So what then? How are we to achieve true self-control? It is found only in Christ. As Scripture tells us:
…we all once lived in the passions of our flesh, carrying out the desires of the body and the mind, and were by nature children of wrath, like the rest of mankind. But God, being rich in mercy, because of the great love with which he loved us, even when we were dead in our trespasses, made us alive together with Christ. (Ephesians 2:2-5)
Christ’s death and resurrection defeated sin. This victory is yours too if you are in Him.
Self-Control in Christ Brings Great Freedom
So, the one outside of Christ has little to no control over themselves after all. Only in Christ do we know who we really are. Only in Christ can we step into the light. And only in Christ can we overpower our sinful desires.
And in this new life in Christ, you will find that self-control brings unparalleled freedom. As R. Kent Hughes writes in Disciplines of a Godly Man:
Spiritual discipline frees us from the gravity of this present age and allows us to soar with the saints and angels. (25)
We become, in a sense, ascended humans through our self-control, being set free from our natural earthbound state. Here is what is ours in Christ:
1.) Unlimited Fruit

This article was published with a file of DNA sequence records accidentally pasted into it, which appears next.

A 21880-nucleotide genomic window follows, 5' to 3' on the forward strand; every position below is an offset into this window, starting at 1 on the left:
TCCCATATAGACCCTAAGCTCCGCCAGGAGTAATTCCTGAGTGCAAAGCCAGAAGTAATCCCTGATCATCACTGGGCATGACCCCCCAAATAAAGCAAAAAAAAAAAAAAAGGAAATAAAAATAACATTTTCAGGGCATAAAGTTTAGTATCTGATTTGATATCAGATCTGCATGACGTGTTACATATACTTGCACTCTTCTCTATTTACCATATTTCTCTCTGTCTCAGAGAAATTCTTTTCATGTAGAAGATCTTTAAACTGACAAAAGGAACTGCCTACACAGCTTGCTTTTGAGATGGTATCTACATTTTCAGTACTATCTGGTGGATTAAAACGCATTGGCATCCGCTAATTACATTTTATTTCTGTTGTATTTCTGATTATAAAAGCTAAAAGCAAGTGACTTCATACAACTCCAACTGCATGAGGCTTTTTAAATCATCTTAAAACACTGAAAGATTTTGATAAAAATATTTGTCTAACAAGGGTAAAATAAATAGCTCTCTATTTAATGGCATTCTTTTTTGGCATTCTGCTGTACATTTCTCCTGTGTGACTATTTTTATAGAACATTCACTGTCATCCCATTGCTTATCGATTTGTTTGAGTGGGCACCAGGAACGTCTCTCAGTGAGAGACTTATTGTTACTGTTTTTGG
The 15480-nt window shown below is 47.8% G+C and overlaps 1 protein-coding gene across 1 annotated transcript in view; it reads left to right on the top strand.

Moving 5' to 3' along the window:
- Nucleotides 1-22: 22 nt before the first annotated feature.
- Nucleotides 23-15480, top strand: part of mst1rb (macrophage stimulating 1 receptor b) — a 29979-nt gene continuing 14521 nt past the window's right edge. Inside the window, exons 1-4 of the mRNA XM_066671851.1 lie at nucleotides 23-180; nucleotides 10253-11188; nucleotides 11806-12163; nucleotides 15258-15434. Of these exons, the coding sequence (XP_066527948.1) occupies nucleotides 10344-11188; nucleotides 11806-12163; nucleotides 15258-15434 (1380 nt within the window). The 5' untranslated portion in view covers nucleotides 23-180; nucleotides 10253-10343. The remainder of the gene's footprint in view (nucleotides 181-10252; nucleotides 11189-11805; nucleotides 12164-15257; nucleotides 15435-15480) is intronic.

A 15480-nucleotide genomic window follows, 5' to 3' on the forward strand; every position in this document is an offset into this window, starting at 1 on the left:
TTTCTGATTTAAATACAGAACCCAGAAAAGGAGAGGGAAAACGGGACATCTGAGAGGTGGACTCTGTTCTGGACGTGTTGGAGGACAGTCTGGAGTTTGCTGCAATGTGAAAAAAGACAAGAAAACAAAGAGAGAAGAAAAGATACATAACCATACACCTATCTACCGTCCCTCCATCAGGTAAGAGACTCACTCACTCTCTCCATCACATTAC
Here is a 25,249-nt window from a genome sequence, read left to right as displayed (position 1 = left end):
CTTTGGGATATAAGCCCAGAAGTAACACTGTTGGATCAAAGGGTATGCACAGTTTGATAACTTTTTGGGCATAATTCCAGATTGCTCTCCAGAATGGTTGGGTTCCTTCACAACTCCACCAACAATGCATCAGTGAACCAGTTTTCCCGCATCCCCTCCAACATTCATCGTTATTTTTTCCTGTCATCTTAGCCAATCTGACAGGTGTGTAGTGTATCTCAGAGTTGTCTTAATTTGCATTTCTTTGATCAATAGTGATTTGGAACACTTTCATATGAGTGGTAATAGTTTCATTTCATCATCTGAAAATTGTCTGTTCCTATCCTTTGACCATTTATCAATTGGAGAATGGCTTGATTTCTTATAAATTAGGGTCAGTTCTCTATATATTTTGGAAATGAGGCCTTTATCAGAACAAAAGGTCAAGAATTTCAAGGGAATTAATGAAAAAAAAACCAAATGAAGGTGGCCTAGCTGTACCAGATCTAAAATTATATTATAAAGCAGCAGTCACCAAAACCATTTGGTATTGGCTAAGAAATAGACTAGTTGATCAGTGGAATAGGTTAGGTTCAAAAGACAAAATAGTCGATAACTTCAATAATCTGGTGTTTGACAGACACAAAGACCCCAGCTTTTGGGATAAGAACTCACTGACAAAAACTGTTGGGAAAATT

When Paul talks about the fruit of the spirit, he says “against such things there is no law” (Galatians 5:23). That means they can be enjoyed luxuriously forever. There is no cap on how much you can eat the fruit of self-control.
Imagine if Adam and Eve had not eaten from the tree of the knowledge of good and evil. How long could they have lived in Eden? How many times would they have been able to eat of all the other trees? Infinity.
That is the reality now before us with spiritual fruits.
2.) Imperishable Wreath
Every athlete exercises self-control in all things. They do it to receive a perishable wreath, but we an imperishable. (1 Corinthians 9:25)
An athlete earns a reward through great and difficult self-control. What they have accomplished is mighty, and they are given a reward—here a wreath. A wreath may just be a Christmas decoration for us these days, but for them it was a grand symbol of victory—a literal crown of honor.
Our self-control brings about a wreath as well. But this one is imperishable and eternal. Consider too how our self-control was not our own doing, but Jesus’s doing. It is His accomplishment.
And so the wonderful, eternal reward we receive is witnessing the imperishable crown of honor resting on Jesus’s head. And living under His rule forevermore.